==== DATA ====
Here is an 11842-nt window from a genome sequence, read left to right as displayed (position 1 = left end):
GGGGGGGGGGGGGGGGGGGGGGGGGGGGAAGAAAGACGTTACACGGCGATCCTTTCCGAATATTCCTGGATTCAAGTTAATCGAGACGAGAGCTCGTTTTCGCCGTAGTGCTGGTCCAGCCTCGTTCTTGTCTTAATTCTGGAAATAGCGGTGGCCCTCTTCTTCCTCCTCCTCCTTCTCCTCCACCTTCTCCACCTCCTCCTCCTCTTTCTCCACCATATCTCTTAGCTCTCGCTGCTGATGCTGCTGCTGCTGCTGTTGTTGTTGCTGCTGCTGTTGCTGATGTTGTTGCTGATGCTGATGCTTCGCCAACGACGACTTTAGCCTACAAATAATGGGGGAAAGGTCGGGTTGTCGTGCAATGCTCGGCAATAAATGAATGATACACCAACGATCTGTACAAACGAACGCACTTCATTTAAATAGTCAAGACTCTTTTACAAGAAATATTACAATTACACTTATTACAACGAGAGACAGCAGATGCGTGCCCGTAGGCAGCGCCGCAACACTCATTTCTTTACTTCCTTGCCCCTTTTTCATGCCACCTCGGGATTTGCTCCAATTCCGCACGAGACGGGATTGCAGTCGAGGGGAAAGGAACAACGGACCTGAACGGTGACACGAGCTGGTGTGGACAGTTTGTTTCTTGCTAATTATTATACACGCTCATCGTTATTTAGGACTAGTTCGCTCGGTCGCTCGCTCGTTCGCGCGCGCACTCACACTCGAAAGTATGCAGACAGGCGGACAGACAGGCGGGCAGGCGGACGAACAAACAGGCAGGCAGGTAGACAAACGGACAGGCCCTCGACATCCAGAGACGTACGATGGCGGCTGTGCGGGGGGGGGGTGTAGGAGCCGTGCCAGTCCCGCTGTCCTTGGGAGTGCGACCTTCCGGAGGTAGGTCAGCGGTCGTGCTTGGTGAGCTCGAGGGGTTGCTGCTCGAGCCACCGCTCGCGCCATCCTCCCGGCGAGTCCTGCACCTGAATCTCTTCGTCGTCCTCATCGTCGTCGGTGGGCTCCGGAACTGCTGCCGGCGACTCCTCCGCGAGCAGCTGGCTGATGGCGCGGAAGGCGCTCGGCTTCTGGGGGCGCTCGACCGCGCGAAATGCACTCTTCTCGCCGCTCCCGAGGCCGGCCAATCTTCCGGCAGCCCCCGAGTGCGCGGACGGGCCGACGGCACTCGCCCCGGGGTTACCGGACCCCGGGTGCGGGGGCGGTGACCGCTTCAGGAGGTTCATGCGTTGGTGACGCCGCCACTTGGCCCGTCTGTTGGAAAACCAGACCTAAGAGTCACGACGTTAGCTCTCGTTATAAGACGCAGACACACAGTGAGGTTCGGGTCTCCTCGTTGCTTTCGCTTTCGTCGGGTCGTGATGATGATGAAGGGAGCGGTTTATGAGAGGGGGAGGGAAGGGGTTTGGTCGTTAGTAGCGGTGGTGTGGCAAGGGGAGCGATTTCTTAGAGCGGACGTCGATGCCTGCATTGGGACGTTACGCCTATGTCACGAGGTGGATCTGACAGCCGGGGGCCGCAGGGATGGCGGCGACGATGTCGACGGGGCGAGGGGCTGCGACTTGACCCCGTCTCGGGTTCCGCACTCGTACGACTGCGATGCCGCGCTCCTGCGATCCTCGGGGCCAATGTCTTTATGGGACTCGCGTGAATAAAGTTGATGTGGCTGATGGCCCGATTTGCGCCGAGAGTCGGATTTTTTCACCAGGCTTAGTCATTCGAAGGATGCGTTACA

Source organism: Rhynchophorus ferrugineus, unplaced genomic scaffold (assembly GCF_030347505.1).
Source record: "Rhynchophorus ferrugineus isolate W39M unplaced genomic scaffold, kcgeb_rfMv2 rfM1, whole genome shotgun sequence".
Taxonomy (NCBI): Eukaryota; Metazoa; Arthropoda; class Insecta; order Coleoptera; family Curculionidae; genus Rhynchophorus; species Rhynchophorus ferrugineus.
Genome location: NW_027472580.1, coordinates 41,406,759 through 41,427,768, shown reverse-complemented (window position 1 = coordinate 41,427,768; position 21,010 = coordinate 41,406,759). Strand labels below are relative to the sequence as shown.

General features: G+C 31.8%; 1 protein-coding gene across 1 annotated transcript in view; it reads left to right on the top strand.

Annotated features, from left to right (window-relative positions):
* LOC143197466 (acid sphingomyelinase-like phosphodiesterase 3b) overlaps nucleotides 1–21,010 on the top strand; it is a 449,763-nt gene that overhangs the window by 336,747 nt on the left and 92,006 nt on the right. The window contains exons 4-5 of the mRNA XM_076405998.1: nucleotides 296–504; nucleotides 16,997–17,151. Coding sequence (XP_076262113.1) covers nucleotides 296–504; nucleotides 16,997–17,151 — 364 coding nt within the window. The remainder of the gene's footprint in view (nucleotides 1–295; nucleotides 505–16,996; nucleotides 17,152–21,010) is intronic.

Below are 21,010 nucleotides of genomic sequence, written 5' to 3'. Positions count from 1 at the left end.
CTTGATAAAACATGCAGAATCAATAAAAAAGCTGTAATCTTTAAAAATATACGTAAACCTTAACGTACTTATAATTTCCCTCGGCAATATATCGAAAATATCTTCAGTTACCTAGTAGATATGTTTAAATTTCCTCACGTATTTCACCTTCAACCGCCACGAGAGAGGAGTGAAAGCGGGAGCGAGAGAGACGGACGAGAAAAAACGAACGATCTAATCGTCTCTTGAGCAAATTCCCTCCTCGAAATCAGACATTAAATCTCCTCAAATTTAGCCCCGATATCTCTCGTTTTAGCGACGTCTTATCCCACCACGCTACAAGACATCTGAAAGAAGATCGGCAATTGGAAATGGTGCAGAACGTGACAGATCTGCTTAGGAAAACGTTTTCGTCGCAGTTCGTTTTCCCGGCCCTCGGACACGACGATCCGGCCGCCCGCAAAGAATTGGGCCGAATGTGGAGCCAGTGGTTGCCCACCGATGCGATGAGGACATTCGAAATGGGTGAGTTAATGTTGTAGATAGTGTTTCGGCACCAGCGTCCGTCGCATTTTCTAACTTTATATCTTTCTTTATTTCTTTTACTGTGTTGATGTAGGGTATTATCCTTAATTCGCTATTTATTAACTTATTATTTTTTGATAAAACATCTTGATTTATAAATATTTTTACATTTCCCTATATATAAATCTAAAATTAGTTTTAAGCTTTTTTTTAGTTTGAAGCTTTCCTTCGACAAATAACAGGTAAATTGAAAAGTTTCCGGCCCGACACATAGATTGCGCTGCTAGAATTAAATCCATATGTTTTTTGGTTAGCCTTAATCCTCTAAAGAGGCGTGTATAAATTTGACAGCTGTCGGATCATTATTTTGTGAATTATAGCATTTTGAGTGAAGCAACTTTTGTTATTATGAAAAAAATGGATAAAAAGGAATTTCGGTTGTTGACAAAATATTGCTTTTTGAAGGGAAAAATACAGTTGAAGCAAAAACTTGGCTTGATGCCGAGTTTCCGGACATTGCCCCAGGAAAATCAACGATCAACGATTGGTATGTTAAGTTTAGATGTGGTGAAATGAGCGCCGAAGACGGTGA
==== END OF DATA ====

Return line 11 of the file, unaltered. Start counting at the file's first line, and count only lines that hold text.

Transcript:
CTTGATAAAACATGCAGAATCAATAAAAAAGCTGTAATCTTTAAAAATATACGTAAACCTTAACGTACTTATAATTTCCCTCGGCAATATATCGAAAATATCTTCAGTTACCTAGTAGATATGTTTAAATTTCCTCACGTATTTCACCTTCAACCGCCACGAGAGAGGAGTGAAAGCGGGAGCGAGAGAGACGGACGAGAAAAAACGAACGATCTAATCGTCTCTTGAGCAAATTCCCTCCTCGAAATCAGACATTAAATCTCCTCAAATTTAGCCCCGATATCTCTCGTTTTAGCGACGTCTTATCCCACCACGCTACAAGACATCTGAAAGAAGATCGGCAATTGGAAATGGTGCAGAACGTGACAGATCTGCTTAGGAAAACGTTTTCGTCGCAGTTCGTTTTCCCGGCCCTCGGACACGACGATCCGGCCGCCCGCAAAGAATTGGGCCGAATGTGGAGCCAGTGGTTGCCCACCGATGCGATGAGGACATTCGAAATGGGTGAGTTAATGTTGTAGATAGTGTTTCGGCACCAGCGTCCGTCGCATTTTCTAACTTTATATCTTTCTTTATTTCTTTTACTGTGTTGATGTAGGGTATTATCCTTAATTCGCTATTTATTAACTTATTATTTTTTGATAAAACATCTTGATTTATAAATATTTTTACATTTCCCTATATATAAATCTAAAATTAGTTTTAAGCTTTTTTTTAGTTTGAAGCTTTCCTTCGACAAATAACAGGTAAATTGAAAAGTTTCCGGCCCGACACATAGATTGCGCTGCTAGAATTAAATCCATATGTTTTTTGGTTAGCCTTAATCCTCTAAAGAGGCGTGTATAAATTTGACAGCTGTCGGATCATTATTTTGTGAATTATAGCATTTTGAGTGAAGCAACTTTTGTTATTATGAAAAAAATGGATAAAAAGGAATTTCGGTTGTTGACAAAATATTGCTTTTTGAAGGGAAAAATACAGTTGAAGCAAAAACTTGGCTTGATGCCGAGTTTCCGGACATTGCCCCAGGAAAATCAACGATCAACGATTGGTATGTTAAGTTTAGATGTGGTGAAATGAGCGCCGAAGACGGTGA